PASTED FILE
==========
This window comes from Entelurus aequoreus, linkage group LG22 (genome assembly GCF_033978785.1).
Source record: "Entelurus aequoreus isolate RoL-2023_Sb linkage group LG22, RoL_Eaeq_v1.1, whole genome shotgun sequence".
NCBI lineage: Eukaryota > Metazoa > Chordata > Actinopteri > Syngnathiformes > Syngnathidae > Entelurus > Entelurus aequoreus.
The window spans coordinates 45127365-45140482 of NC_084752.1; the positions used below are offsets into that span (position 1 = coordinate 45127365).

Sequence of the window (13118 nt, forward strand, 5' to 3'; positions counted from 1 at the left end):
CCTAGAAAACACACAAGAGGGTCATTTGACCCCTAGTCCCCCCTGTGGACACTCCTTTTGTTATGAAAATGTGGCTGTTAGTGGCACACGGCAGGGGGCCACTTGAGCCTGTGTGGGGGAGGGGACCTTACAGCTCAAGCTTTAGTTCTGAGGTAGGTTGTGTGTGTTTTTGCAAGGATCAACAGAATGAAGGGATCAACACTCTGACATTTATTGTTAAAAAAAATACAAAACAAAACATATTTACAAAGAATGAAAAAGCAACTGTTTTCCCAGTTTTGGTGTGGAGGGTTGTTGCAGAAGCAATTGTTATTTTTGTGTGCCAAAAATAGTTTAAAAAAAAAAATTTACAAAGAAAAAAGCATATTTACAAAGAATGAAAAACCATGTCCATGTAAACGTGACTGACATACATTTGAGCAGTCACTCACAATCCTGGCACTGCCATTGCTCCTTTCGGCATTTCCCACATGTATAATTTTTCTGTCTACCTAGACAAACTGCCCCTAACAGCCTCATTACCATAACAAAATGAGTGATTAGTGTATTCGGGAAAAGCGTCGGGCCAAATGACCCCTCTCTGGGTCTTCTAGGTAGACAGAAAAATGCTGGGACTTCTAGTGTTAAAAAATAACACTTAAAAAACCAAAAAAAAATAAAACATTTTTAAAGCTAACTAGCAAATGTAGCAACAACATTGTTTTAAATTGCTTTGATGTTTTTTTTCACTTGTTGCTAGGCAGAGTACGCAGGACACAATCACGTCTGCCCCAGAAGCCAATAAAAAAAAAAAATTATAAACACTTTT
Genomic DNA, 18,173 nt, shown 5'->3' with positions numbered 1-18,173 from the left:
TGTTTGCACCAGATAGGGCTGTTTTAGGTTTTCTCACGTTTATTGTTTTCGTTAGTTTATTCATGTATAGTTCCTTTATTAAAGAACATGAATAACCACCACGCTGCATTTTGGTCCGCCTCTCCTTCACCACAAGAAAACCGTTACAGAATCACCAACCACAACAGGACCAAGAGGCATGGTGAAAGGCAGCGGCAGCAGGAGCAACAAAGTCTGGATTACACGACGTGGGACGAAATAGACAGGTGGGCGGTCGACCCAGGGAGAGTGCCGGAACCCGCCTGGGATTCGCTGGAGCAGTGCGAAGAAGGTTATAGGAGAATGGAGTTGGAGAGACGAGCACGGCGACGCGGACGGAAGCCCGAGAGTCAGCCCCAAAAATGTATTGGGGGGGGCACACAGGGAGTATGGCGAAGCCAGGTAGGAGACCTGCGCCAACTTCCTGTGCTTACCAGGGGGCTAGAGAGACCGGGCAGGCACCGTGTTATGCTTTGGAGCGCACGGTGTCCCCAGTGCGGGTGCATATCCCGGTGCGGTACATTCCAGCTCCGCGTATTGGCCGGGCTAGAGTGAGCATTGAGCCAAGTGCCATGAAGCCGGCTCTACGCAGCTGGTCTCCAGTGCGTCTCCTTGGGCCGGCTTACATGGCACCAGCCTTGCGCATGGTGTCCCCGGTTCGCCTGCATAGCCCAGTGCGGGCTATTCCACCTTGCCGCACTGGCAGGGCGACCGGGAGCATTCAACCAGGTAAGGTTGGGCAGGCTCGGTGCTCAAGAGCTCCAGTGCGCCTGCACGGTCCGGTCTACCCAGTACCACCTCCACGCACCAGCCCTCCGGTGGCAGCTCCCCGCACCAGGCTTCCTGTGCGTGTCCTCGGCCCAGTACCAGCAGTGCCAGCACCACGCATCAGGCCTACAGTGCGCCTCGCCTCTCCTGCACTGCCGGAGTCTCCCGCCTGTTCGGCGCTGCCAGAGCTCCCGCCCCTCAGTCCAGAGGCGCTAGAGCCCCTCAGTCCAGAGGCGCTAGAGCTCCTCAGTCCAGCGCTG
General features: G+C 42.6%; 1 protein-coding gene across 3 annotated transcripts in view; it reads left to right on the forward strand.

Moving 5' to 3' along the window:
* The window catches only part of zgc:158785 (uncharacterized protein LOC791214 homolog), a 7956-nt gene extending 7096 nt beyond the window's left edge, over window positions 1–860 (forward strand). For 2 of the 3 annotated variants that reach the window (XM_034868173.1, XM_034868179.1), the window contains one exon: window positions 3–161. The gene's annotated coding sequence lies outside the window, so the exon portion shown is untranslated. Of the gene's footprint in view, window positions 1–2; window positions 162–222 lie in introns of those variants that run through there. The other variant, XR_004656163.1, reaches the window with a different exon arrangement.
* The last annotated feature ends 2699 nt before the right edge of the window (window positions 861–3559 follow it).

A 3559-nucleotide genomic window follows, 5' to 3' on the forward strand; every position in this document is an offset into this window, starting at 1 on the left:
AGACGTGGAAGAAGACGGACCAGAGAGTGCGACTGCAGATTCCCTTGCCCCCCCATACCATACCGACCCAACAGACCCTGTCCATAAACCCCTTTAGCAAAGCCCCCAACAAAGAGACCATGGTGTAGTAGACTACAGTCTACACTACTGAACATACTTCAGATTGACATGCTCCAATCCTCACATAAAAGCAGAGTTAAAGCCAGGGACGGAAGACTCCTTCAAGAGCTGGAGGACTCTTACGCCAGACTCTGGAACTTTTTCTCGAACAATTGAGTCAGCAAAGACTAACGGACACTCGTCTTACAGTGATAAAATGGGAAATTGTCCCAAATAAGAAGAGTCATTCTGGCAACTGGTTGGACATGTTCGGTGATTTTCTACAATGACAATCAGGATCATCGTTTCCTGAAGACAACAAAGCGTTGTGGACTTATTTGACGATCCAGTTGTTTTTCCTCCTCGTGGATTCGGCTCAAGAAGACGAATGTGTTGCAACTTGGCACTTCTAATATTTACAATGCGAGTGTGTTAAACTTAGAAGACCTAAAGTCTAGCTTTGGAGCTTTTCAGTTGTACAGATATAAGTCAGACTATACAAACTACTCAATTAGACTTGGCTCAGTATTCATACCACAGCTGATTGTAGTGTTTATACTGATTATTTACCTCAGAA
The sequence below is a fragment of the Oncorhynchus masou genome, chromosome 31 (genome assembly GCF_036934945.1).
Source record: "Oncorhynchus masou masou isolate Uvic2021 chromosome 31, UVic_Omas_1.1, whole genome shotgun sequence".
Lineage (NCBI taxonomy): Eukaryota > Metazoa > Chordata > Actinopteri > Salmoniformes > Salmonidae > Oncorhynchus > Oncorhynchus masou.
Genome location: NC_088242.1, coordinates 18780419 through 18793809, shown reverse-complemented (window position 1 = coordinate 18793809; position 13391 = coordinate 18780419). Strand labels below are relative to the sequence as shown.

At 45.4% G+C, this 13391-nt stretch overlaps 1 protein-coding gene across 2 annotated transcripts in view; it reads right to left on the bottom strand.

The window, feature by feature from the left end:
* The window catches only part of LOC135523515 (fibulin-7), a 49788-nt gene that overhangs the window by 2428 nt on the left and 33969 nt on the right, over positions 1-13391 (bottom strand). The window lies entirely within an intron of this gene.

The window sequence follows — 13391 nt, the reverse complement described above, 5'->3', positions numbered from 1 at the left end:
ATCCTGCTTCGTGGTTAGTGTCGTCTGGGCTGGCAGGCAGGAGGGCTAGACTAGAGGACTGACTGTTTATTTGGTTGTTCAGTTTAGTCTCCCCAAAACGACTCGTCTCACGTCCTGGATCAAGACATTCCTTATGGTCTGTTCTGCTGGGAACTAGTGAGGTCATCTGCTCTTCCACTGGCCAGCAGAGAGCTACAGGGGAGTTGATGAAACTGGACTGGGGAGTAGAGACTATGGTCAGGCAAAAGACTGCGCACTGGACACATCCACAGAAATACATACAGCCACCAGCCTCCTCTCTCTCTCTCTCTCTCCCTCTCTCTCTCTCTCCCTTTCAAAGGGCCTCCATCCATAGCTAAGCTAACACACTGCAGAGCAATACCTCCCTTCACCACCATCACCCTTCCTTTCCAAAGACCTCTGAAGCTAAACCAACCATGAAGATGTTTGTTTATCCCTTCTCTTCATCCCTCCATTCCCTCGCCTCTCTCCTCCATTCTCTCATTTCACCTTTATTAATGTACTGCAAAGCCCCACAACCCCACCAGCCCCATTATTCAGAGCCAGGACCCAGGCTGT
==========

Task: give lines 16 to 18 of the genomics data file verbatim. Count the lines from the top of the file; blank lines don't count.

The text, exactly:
Source record: "Oncorhynchus masou masou isolate Uvic2021 chromosome 31, UVic_Omas_1.1, whole genome shotgun sequence".
Lineage (NCBI taxonomy): Eukaryota > Metazoa > Chordata > Actinopteri > Salmoniformes > Salmonidae > Oncorhynchus > Oncorhynchus masou.
Genome location: NC_088242.1, coordinates 18780419 through 18793809, shown reverse-complemented (window position 1 = coordinate 18793809; position 13391 = coordinate 18780419). Strand labels below are relative to the sequence as shown.